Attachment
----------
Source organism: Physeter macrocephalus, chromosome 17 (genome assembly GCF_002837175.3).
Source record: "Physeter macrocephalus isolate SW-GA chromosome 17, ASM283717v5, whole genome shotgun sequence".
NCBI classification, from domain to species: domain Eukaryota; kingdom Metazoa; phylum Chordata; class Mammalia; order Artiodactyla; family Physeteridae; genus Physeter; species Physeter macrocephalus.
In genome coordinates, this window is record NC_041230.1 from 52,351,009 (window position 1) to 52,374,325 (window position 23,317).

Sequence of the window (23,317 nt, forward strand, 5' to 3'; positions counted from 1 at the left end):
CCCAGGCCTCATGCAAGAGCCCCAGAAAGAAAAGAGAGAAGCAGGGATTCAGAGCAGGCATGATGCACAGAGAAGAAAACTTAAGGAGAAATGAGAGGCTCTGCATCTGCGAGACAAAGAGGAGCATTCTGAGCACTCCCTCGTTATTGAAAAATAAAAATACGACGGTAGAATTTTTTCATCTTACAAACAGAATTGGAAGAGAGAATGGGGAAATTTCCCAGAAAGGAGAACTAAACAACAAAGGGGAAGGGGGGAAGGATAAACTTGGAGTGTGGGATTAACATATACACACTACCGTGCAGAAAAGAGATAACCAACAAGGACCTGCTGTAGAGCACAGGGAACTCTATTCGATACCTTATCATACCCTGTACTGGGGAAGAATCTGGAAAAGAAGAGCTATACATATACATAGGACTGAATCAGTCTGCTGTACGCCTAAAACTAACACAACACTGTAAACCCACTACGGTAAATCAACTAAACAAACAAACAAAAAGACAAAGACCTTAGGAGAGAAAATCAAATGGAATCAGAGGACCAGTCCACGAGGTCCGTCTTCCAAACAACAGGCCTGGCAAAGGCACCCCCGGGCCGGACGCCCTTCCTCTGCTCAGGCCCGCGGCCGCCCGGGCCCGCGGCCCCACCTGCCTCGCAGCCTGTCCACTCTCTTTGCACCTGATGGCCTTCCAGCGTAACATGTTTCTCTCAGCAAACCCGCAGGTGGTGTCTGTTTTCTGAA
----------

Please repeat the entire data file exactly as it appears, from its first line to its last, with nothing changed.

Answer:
Source organism: Physeter macrocephalus, chromosome 17 (genome assembly GCF_002837175.3).
Source record: "Physeter macrocephalus isolate SW-GA chromosome 17, ASM283717v5, whole genome shotgun sequence".
NCBI classification, from domain to species: domain Eukaryota; kingdom Metazoa; phylum Chordata; class Mammalia; order Artiodactyla; family Physeteridae; genus Physeter; species Physeter macrocephalus.
In genome coordinates, this window is record NC_041230.1 from 52,351,009 (window position 1) to 52,374,325 (window position 23,317).

Sequence of the window (23,317 nt, forward strand, 5' to 3'; positions counted from 1 at the left end):
CCCAGGCCTCATGCAAGAGCCCCAGAAAGAAAAGAGAGAAGCAGGGATTCAGAGCAGGCATGATGCACAGAGAAGAAAACTTAAGGAGAAATGAGAGGCTCTGCATCTGCGAGACAAAGAGGAGCATTCTGAGCACTCCCTCGTTATTGAAAAATAAAAATACGACGGTAGAATTTTTTCATCTTACAAACAGAATTGGAAGAGAGAATGGGGAAATTTCCCAGAAAGGAGAACTAAACAACAAAGGGGAAGGGGGGAAGGATAAACTTGGAGTGTGGGATTAACATATACACACTACCGTGCAGAAAAGAGATAACCAACAAGGACCTGCTGTAGAGCACAGGGAACTCTATTCGATACCTTATCATACCCTGTACTGGGGAAGAATCTGGAAAAGAAGAGCTATACATATACATAGGACTGAATCAGTCTGCTGTACGCCTAAAACTAACACAACACTGTAAACCCACTACGGTAAATCAACTAAACAAACAAACAAAAAGACAAAGACCTTAGGAGAGAAAATCAAATGGAATCAGAGGACCAGTCCACGAGGTCCGTCTTCCAAACAACAGGCCTGGCAAAGGCACCCCCGGGCCGGACGCCCTTCCTCTGCTCAGGCCCGCGGCCGCCCGGGCCCGCGGCCCCACCTGCCTCGCAGCCTGTCCACTCTCTTTGCACCTGATGGCCTTCCAGCGTAACATGTTTCTCTCAGCAAACCCGCAGGTGGTGTCTGTTTTCTGAA